So this is what I mean with the error - the more secular rebels in Aleppo committed crimes that were as bad as - or even worse than - the crimes of the jihadi extremists.

In hindsight it's surely no wonder, just think about any town in the world: if someone comes and offers people lot's of guns to fight, who will pick them up? Of course, the worst kind of criminal gangs and extremists will pick them up, and it pretty much looks like that's what happened in rebel Aleppo. And many of the non ideological gangsters proved to be even worse than the ideologically driven jihadis.

English Outsider

Thank you for your reply. I reckon that you have hit on the difficulty of attempting a rebuttal of the Western account of the relief of East Aleppo. Apart from small communities of specialists such as are found on this site we in the West have so little in common with the Syrian experience that we don't have many common points of reference. We have, for all our regional variations, a fairly homogeneous society, or had one until so recently that we still most of us think in terms of such a society. We don’t see much civil disorder, let alone war. We can't therefore visualise the mosaic that is Syria, nor have any feel for how its components might operate under stress. Therefore everything has to be explained. In constructing such explanations, as we have found here, compression is misleading, expansion takes one off the point, omission loses it. Better in this case to lose the point than to mislead. Looks like some further cutting is required.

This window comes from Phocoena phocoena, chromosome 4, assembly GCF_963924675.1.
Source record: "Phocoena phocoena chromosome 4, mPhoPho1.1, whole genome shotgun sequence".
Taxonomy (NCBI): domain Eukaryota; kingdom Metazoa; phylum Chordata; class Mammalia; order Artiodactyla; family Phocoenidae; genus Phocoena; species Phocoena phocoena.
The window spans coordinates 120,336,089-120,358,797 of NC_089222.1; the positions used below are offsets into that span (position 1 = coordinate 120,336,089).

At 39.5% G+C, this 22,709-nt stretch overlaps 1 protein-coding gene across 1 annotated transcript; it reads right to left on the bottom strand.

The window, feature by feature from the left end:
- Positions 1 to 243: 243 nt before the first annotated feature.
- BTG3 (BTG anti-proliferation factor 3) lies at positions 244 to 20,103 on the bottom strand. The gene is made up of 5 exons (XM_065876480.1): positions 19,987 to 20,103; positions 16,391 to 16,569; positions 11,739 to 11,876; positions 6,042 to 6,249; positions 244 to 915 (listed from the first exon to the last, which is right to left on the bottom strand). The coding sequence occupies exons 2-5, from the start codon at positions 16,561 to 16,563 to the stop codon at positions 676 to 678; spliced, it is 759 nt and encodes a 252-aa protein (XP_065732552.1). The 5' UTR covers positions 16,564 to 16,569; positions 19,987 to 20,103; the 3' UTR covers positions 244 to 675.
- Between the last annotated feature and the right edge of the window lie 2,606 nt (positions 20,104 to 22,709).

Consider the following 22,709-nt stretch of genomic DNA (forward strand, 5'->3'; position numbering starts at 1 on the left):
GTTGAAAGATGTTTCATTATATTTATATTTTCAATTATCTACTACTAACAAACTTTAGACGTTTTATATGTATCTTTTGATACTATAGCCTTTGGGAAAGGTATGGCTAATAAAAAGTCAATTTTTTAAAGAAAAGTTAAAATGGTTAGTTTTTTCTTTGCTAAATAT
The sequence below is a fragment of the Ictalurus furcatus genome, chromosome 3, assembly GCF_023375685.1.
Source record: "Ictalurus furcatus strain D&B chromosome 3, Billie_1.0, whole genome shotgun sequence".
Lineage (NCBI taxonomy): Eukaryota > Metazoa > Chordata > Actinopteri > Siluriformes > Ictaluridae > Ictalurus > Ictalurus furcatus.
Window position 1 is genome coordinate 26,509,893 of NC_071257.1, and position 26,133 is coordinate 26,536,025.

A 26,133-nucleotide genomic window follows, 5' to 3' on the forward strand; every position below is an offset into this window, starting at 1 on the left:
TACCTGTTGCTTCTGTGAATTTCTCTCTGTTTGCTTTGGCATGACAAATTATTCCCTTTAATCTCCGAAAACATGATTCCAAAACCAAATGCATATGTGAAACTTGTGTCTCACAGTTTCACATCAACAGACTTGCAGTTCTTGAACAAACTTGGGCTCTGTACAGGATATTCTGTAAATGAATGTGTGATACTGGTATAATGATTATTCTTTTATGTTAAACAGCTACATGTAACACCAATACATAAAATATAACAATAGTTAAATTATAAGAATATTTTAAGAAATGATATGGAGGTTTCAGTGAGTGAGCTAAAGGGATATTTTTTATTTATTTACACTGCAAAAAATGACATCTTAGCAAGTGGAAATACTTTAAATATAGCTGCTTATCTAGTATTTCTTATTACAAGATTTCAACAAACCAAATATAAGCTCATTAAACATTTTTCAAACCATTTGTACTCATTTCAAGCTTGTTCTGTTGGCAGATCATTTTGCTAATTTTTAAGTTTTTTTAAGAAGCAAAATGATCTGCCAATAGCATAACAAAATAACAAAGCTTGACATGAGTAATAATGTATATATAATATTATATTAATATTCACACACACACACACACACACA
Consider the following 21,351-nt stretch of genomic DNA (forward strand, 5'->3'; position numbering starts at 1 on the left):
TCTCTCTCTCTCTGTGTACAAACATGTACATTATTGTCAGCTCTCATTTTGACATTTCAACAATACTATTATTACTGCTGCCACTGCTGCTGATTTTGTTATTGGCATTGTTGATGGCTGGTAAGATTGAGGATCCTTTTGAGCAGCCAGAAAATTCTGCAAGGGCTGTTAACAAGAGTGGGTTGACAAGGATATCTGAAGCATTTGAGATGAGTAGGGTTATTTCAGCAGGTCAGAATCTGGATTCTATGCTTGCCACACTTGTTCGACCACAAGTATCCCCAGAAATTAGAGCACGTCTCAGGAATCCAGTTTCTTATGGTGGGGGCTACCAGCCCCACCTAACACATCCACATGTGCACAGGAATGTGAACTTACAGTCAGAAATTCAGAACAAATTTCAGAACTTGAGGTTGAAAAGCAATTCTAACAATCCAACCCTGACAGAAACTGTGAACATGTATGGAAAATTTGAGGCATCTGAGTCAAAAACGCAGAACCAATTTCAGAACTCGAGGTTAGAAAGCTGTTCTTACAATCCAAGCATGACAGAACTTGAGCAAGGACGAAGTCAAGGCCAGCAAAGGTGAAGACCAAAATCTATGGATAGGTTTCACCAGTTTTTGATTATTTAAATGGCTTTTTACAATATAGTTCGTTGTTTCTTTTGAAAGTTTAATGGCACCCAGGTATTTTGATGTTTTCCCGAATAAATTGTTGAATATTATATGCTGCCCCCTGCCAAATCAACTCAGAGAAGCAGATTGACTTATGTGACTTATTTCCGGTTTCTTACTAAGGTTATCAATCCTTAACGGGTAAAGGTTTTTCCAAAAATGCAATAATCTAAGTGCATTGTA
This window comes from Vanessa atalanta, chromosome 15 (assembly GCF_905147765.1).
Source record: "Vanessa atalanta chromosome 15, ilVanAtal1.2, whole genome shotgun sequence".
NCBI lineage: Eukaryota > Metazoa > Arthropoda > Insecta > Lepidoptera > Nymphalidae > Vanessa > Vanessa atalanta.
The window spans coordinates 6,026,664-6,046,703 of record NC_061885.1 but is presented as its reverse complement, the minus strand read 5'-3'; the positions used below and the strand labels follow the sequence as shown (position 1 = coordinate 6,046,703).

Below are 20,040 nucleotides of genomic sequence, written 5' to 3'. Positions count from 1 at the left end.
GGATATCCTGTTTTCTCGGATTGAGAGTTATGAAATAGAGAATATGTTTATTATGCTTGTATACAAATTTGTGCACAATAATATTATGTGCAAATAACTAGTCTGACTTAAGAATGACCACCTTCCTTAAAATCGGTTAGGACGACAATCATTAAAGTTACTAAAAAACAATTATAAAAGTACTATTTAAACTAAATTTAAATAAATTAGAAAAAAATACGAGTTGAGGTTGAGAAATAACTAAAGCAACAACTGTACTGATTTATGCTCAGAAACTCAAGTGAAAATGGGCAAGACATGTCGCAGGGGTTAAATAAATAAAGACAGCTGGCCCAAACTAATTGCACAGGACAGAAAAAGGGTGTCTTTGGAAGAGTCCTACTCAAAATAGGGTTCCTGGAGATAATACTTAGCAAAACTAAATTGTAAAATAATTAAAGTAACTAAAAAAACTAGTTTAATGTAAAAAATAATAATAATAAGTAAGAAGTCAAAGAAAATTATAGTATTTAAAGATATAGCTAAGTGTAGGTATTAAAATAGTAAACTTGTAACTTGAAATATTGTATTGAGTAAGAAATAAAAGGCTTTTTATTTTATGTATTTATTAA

So much for that specific point in my email. There is of course a wider point. The term "Jihadi" is itself inaccurate when it comes to identifying the various elements fighting Assad. We can't most of us distinguish between fanatic and thug, Daesh and Al Nusra, local and foreign, soured adherent of the old regime and modern secular dissident. We certainly can’t cope with the various combinations of those categories, nor with all the various offshoots. In particular we fail to recognise the idealist Jihadi, or the appeal of his idealism to the disenchanted young in the West and in the ME. Amongst those unfamiliar categories Mr Cameron could therefore hide his 70,000 “moderate rebels” with little fear that we would call him out on the scam, and the press can tell us more or less what they please about the make-up of the fighting force that has just been defeated in East Aleppo.